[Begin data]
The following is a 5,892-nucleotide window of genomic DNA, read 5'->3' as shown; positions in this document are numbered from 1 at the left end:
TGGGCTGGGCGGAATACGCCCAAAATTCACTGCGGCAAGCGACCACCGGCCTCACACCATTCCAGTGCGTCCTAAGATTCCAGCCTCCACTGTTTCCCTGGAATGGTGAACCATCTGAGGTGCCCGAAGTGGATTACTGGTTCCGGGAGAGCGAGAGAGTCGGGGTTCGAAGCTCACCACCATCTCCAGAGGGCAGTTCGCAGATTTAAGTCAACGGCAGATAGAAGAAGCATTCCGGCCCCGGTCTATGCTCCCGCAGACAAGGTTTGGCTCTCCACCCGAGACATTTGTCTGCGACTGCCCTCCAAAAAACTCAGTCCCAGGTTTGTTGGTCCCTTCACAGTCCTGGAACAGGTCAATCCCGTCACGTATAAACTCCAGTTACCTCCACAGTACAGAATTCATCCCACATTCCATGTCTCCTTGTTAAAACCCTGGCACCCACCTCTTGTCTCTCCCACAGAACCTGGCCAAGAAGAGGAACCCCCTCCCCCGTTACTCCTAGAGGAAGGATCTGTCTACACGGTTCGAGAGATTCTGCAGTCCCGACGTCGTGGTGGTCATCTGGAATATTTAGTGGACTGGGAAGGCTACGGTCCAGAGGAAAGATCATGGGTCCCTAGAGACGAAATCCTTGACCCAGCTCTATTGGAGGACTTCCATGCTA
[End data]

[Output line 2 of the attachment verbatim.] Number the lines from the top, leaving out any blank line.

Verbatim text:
TGGGCTGGGCGGAATACGCCCAAAATTCACTGCGGCAAGCGACCACCGGCCTCACACCATTCCAGTGCGTCCTAAGATTCCAGCCTCCACTGTTTCCCTGGAATGGTGAACCATCTGAGGTGCCCGAAGTGGATTACTGGTTCCGGGAGAGCGAGAGAGTCGGGGTTCGAAGCTCACCACCATCTCCAGAGGGCAGTTCGCAGATTTAAGTCAACGGCAGATAGAAGAAGCATTCCGGCCCCGGTCTATGCTCCCGCAGACAAGGTTTGGCTCTCCACCCGAGACATTTGTCTGCGACTGCCCTCCAAAAAACTCAGTCCCAGGTTTGTTGGTCCCTTCACAGTCCTGGAACAGGTCAATCCCGTCACGTATAAACTCCAGTTACCTCCACAGTACAGAATTCATCCCACATTCCATGTCTCCTTGTTAAAACCCTGGCACCCACCTCTTGTCTCTCCCACAGAACCTGGCCAAGAAGAGGAACCCCCTCCCCCGTTACTCCTAGAGGAAGGATCTGTCTACACGGTTCGAGAGATTCTGCAGTCCCGACGTCGTGGTGGTCATCTGGAATATTTAGTGGACTGGGAAGGCTACGGTCCAGAGGAAAGATCATGGGTCCCTAGAGACGAAATCCTTGACCCAGCTCTATTGGAGGACTTCCATGCTA